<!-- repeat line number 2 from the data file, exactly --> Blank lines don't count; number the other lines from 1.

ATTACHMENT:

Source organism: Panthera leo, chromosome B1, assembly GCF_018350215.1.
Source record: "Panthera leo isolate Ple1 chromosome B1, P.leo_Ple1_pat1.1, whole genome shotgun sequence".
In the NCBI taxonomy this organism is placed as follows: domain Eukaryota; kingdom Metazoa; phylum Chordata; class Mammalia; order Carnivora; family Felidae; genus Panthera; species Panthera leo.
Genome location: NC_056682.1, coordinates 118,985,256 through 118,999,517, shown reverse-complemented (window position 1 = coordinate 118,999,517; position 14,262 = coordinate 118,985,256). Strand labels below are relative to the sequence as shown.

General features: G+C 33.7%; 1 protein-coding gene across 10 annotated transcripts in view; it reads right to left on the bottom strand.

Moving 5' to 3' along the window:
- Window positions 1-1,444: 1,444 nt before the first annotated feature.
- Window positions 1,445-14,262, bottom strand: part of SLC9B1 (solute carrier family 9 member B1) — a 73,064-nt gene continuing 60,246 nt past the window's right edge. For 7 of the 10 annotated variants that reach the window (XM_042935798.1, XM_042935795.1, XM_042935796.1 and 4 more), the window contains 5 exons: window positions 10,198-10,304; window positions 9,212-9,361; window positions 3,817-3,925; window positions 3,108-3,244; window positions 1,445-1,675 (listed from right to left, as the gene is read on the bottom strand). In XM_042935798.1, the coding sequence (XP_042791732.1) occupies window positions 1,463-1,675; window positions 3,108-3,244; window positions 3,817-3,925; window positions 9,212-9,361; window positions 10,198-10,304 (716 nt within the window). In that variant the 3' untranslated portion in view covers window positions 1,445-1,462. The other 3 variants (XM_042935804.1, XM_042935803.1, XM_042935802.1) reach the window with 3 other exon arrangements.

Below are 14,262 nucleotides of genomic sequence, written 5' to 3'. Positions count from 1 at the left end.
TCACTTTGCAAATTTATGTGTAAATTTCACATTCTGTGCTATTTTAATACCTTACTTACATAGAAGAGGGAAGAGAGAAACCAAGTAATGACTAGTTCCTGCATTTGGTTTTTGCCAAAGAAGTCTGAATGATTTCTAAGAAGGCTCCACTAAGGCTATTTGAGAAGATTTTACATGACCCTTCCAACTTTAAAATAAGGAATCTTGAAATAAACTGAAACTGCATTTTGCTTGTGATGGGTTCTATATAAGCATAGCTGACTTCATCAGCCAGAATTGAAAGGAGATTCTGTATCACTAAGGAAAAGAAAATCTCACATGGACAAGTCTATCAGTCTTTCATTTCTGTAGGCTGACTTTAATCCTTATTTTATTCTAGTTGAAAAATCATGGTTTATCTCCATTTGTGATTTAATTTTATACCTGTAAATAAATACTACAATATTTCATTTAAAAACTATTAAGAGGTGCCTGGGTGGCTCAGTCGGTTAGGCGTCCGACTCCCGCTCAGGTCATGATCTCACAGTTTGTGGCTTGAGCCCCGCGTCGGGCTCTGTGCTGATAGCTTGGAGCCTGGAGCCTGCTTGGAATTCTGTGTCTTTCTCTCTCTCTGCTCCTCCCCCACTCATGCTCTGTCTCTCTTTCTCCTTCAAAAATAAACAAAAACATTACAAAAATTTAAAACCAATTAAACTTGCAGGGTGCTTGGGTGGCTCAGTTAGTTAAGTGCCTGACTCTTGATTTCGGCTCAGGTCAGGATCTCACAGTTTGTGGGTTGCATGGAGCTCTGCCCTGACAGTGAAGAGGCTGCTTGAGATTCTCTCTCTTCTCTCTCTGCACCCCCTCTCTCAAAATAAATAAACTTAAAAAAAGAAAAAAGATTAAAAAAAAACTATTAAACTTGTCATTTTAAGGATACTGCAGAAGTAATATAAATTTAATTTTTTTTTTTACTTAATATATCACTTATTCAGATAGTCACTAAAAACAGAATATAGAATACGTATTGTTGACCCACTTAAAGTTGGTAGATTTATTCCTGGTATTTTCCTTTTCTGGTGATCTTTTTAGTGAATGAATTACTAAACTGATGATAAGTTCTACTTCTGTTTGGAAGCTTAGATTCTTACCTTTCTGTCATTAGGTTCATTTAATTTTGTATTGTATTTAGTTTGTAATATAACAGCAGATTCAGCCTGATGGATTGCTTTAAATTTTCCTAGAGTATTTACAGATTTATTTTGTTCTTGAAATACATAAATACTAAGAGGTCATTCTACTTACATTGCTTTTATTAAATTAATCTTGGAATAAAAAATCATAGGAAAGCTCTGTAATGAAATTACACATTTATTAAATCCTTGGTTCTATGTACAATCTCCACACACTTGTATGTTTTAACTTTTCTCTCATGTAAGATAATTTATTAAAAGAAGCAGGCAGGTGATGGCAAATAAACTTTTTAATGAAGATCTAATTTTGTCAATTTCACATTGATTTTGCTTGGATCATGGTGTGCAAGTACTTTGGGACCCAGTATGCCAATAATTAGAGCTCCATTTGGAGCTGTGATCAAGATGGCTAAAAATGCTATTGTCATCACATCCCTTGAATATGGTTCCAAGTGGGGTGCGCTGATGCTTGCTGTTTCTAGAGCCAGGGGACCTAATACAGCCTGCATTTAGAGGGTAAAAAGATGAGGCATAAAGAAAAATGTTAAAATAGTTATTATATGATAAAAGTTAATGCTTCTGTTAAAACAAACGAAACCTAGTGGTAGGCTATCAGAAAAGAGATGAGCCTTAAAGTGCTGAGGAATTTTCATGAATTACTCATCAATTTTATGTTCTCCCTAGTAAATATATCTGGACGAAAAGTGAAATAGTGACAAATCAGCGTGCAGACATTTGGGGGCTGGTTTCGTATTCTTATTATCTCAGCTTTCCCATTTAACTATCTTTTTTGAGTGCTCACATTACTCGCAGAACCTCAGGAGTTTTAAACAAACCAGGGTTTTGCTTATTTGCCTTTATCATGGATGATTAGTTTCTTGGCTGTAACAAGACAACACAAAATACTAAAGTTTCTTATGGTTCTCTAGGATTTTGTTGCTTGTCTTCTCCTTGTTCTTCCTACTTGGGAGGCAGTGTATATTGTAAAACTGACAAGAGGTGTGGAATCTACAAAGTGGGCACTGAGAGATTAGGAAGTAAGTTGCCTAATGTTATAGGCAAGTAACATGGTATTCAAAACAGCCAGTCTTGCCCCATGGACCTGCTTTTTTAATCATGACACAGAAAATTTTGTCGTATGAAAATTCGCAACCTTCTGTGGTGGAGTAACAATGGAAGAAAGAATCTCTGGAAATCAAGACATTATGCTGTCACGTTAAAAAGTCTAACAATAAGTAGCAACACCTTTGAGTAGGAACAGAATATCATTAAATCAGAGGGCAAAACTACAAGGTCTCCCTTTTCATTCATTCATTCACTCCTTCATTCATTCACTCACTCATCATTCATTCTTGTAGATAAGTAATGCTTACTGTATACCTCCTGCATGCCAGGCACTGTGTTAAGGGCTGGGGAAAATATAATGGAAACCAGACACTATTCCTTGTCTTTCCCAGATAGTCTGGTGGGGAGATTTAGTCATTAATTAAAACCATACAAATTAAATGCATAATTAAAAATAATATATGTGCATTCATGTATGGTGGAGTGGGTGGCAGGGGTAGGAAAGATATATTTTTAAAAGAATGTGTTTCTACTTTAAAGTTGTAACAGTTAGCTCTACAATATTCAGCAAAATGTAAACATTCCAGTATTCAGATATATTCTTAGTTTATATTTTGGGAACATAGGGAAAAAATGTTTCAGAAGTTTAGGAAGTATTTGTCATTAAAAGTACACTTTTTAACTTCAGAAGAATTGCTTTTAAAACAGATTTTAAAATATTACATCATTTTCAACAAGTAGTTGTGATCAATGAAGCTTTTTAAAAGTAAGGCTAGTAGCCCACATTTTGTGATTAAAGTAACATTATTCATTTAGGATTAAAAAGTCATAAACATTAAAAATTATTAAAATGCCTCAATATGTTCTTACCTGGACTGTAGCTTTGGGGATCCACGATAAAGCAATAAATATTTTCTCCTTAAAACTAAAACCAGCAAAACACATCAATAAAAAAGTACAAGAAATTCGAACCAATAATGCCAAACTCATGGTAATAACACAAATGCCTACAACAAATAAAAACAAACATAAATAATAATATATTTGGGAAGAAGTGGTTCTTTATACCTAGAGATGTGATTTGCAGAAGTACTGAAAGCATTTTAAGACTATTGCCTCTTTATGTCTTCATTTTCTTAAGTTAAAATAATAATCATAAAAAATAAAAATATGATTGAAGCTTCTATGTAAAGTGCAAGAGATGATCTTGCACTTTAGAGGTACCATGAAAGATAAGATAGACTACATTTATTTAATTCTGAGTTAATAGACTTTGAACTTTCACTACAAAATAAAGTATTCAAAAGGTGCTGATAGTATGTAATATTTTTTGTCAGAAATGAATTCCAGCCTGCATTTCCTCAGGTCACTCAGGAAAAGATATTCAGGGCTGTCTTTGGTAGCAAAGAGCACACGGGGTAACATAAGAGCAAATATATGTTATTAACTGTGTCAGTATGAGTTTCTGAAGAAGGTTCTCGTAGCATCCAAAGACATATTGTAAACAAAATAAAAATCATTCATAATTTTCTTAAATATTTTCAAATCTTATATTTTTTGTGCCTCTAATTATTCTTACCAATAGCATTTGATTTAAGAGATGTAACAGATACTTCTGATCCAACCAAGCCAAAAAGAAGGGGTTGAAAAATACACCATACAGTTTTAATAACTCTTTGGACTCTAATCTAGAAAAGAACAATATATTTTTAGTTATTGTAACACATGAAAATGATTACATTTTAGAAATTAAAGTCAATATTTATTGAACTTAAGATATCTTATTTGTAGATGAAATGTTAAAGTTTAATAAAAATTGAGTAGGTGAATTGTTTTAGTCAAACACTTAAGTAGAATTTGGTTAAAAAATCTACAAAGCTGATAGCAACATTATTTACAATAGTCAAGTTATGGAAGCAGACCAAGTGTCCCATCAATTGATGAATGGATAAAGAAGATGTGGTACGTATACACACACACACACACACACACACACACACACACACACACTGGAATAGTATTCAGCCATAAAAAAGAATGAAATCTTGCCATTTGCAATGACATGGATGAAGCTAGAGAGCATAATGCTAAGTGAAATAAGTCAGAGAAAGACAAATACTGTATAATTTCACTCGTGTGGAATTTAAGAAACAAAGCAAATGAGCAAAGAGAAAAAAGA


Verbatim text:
Source record: "Panthera leo isolate Ple1 chromosome B1, P.leo_Ple1_pat1.1, whole genome shotgun sequence".